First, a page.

support Jo Quail
author AP date 31/08/16 venue Beta, Copenhagen, DEN

Four years have passed since Caspian last graced Denmark with a visit, and even though it was always in the cards that the Beverly, MA -born post-rock phenomenon would return to promote their latest album “Dust and Disquiet”, the air inside BETA is thick with anticipation from the near sold-out crowd. After all, the band is celebrated as one of the best live acts in the genre, always trusted to dispense with every last drop of its energy reservoir to give audiences value for cash. Tonight’s showing was no exception.

All photos courtesy of Stefan Frank thor Straten

Jo Quail

It is not every day ones goes to a rock concert and finds the opening act to be a cellist, but once London, United Kingdom’s Jo Quail unleashes her one-woman orchestra, it is easy to hear the relevance. By utilising loop pedals she is able to record a vast array of instrumental tracks (including percussion — by tapping the body of her cello) live and cue those as needed to conjure enormous, multilayered soundscapes that sound remarkably similar to the more cinematic practitioners of the post-rock genre despite not enlisting any of the conventional instruments. Most of her music is dramatic, grandiose and, when she fires all of her loops at once, quite heavy — as if the soundtrack to some James Cameron epic. And the fact that she is able to produce all of this on the go and remain in perfect harmony with herself is as astounding as her technique with the bow.

On the flipside however, some of the pieces that Quail claims as personal favourites are… divisive, to say the least. This is where she dares experiment and really break the conventional frame of how a cellist should play, the outcome being a duo of eerie, ambient tracks that regrettably crushes the momentum of her set halfway. She wraps it up in style with a pair of rhapsodic tracks, one of which features a cameo from ‘Caspian’s engine room’ aka. bassist Jani Zubkovs and drummer Joe Vickers for extra oomph. But neither of those songs quite manages to regenerate the magnetism of the opening tracks “Laurus” and I believe “White Salt Stag”, which leaves me with mixed feelings about this unusual and curious experience. Given that Jo Quail’s music sits outside of this webzine’s scope however, it would be unjust for me to pass judgment upon it in the form of a grade.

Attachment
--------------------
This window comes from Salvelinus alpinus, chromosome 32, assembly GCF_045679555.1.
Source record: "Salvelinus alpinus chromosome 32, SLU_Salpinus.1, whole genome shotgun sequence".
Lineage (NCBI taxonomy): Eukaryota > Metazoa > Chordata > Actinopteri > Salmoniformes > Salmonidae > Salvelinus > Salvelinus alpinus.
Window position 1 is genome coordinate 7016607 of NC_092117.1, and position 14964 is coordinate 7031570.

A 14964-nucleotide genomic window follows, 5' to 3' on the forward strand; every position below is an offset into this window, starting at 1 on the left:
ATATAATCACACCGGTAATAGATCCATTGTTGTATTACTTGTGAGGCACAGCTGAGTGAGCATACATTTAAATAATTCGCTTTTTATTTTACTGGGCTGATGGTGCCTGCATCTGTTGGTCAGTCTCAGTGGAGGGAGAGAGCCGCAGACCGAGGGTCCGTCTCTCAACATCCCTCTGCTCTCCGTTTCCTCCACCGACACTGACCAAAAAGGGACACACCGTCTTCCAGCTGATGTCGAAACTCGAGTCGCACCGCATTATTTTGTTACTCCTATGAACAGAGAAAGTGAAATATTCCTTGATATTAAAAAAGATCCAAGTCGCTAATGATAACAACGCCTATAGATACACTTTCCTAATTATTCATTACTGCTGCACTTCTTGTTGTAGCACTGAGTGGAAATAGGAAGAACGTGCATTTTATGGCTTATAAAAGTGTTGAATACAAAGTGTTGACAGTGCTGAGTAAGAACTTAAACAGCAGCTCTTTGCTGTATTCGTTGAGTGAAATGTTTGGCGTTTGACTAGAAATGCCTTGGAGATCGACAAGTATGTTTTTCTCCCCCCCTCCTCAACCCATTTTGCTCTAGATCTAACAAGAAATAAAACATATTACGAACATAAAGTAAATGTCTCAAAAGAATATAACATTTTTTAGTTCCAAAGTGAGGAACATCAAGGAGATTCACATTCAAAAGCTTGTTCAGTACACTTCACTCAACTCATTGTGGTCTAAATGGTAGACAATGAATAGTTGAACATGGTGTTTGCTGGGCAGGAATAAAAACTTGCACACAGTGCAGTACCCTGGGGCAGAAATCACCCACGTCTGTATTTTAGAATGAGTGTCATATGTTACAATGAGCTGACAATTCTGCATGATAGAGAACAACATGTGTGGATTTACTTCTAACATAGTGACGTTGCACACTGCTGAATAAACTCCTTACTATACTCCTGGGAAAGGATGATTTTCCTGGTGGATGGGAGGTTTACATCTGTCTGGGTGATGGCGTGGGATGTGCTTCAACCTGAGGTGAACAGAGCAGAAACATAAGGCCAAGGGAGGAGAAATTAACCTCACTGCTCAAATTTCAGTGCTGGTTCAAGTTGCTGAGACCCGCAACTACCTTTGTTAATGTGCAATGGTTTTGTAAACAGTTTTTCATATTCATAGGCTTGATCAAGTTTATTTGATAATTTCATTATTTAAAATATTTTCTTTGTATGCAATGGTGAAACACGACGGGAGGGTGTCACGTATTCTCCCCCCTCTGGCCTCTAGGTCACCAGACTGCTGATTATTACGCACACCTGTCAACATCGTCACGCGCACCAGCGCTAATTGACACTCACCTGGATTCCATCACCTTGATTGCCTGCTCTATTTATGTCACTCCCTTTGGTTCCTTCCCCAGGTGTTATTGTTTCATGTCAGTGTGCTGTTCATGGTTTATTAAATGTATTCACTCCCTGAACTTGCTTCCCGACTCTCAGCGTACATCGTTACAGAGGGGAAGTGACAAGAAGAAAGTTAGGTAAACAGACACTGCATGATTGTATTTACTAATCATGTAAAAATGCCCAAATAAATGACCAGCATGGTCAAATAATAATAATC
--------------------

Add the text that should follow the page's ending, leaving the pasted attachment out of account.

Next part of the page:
As is customary to Caspian’s live performances, the quintet has opted to exclusively utilise back lighting tonight, including their own soft, yellow bulbs glowing within rippled glass containers atop each amplifier. The result is a stunning visual aesthetic which removes focus from the individual musicians, and portrays them rather as conduits for the protagonist: the transcendental, escalating style of post-rock for which Caspian is famed. It is utterly transfixing to witness the energy with which the five musicians (or silhouettes, depending on your vantage point) assert themselves in perfect harmony with the mood and tone of the music at any given moment. When traversing through a quietus, there is an eerie stillness to them, sometimes seated, sometimes kneeling; when a crescendo erupts, each of the three guitarists and bassist look as though overcome by sudden madness, thrashing around and violently brandishing their instruments at a crowd in awe.

Granted, the music can sometimes feel one-dimensional in the sense that virtually every song begins with a tranquil clean section, gradually swells toward a cinematic climax, and then abruptly concludes. But at the same time, Caspian understands the importance of a transition for blurring the boundary between one song and the next, and as a consequence, the band’s 100-minute concert never feels repetitive. And long though set set may be, the audience remains in thrall throughout, an almost disbelieving look glowing in many of the patrons’ eyes as they behold the spectacle. It is difficult to relate to it in any other way, such is the immersing power of Caspian’s preferred modus operandi: to dial the volume to the maximum without compromising on any of the detail bulging in songs like “Gone in Bloom and Bough” or “Arcs of Command”, and have it arrest the audience in situ, subject to what you might call a ‘forced catharsis’.

Indeed, Caspian has a unique ability to encapsulate life itself in their music (as also mentioned in my review of the band’s latest album “Dust and Disquiet” last year). The music is omniscient and empowering, and watching it live makes you feel alive in every definition of the word, and experience the whirlwind of emotions that we each must tackle during our time here. This is more or less the definition of transcendence, and the primary reason why Caspian commands such respect. In light of their majesty tonight then, one must hope that it will not take them another four years to return for their next show. This is the kind of concert people yearn for; the kind that removes you from reality for a moment and sends you swirling into euphoria.



  • 01. Dust and Disquiet
  • 02. Quovis / Further Up / Further In
  • 03. Gone in Bloom and Bough
  • 04. Arcs of Command
  • 05. Sad Heart of Mine
  • 06. Ghosts of the Garden City
  • 07. Ríoseco
  • 08. Darkfield
  • 09. Sycamore

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